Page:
Did you ever wonder why we have Daylight Saving Time, other than to mess with our circadian rhythm and remind us to change our smoke alarm batteries? In 2015, Daylight Saving Time (DST) officially ends at 2:00 a.m. on Sunday, November 1 in those states that observe “spring ahead, fall back.” That’s when we turn the clocks back an hour and return to Standard Time. Sunrise comes earlier, which is nice for those early risers, but so is sunset, resulting in shorter afternoons. Here are some interesting facts about how DST began, whether it is really effective and what it’s got to do with smoke detectors.
Invented by Mr. Franklin
Credit for Daylight Saving Time (DST) belongs to that American patriot Benjamin Franklin, who first suggested the idea in 1784. It didn’t really catch on in the United States until World War I, in an effort to save on artificial lighting costs. The practice was unpopular and soon abolished, however, it was resurrected by FDR during World War II to save fuel and eventually became a state option in the years following. The argument for DST is that changing the clocks — whereby we “spring forward” and “fall back” — will decrease energy consumption because having more sunlight in the evenings will reduce the need for artificial illumination.
Does DST Really Save Energy?
Recent studies are challenging the long-held reasoning that DST saves energy. In fact, evidence suggests that DST has the opposite effect. The reason is that while DST reduces demand for residential lighting, it increases demand for heating and cooling. In regions like the southwest United States where demand for air conditioning is greater and growing, daylight saving time is likely to increase electricity use even more!
Ways to Save Energy (With and Without DST)
Even though it’s questionable that DST conserves energy, there are many ways you can reduce electricity use at home, including these recommendations from the U.S. Department of Energy:
- Lighting – Purchase energy-efficient lighting options that provide the same amount of light for less money. Bring in more daylight with energy-efficient windows and skylights. Use timers or home automation systems to turn lights on and off as needed.
- Install and set a programmable thermostat — You could save an estimated 10 percent per year on heating and cooling costs without sacrificing comfort by using a programmable thermostat to lower the heat or raise the A/C when you are asleep or away from home.
- Appliances and Electronics – Replace old appliances with new, more efficient appliances that are ENERGY STAR® certified and use 10-15 percent less energy and water than standard appliances. To determine how much energy your old appliances are consuming, use a power meter to accurately measure the amount of electricity an appliance is using.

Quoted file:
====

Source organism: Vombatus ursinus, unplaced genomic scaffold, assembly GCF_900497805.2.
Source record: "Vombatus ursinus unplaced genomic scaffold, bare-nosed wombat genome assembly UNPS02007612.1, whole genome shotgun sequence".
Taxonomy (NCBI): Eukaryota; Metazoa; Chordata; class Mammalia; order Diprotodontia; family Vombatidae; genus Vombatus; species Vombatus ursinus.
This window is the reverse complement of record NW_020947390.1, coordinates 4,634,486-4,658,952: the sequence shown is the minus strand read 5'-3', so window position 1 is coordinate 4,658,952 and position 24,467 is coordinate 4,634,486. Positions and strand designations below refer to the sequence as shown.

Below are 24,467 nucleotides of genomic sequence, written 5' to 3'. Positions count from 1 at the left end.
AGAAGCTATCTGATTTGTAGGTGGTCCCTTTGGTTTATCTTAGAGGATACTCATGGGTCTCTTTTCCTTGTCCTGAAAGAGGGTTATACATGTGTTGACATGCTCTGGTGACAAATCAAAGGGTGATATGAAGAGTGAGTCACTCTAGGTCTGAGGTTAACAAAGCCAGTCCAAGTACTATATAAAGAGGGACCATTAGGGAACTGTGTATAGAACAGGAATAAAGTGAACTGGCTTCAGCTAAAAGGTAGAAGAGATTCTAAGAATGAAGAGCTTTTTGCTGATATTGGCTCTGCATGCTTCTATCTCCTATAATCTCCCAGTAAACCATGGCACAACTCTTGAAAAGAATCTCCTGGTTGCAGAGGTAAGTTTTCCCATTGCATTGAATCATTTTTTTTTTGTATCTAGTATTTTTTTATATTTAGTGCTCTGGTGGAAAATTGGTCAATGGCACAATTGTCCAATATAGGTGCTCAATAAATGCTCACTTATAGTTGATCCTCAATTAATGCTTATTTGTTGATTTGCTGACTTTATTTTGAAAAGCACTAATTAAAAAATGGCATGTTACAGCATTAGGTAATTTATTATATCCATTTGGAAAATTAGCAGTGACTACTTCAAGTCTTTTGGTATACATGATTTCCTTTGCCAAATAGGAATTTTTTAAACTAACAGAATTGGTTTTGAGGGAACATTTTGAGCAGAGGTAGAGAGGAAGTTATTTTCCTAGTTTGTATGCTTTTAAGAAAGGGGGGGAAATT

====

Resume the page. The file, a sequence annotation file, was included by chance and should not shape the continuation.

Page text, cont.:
- Combat vampire power with a power strip — Many electronic devices and equipment continue to consume unnecessary energy even when not in use (also called “vampire power”) and can cost about $100 a year! Use an inexpensive power strip to turn off electronic devices easily when not in use to eliminate energy vampires. Also, unplug your chargers when not in use — they draw energy even when they aren’t connected to a device.
About Those Smoke Alarm Batteries
Thanks to the efforts of the National Fire Protection Association, we are reminded every fall at the end of DST to change the batteries in our smoke detectors and carbon monoxide detectors and make sure they are working properly. Since the risk of dying in a home fire is cut in half in homes with working smoke alarms, this is very good advice!
NOTE: If your home has a security or alarm system with interconnected hard-wired smoke detectors and CO detectors, you still need change the backup power batteries to ensure operation in the event of a power failure.
Many people favor Daylight Saving Time for reasons unrelated to energy savings, such as for the additional outdoor leisure time it provides in the evenings during the warm weather months. On the other hand, many people find the time switch disruptive, especially to their sleep patterns. According to the New York Times, a growing body of evidence reveals that DST increases rather than decreases energy consumption. Our conclusion: There are some benefits to DST, like serving as a reminder to change our smoke alarm batteries, but energy savings is not one of them!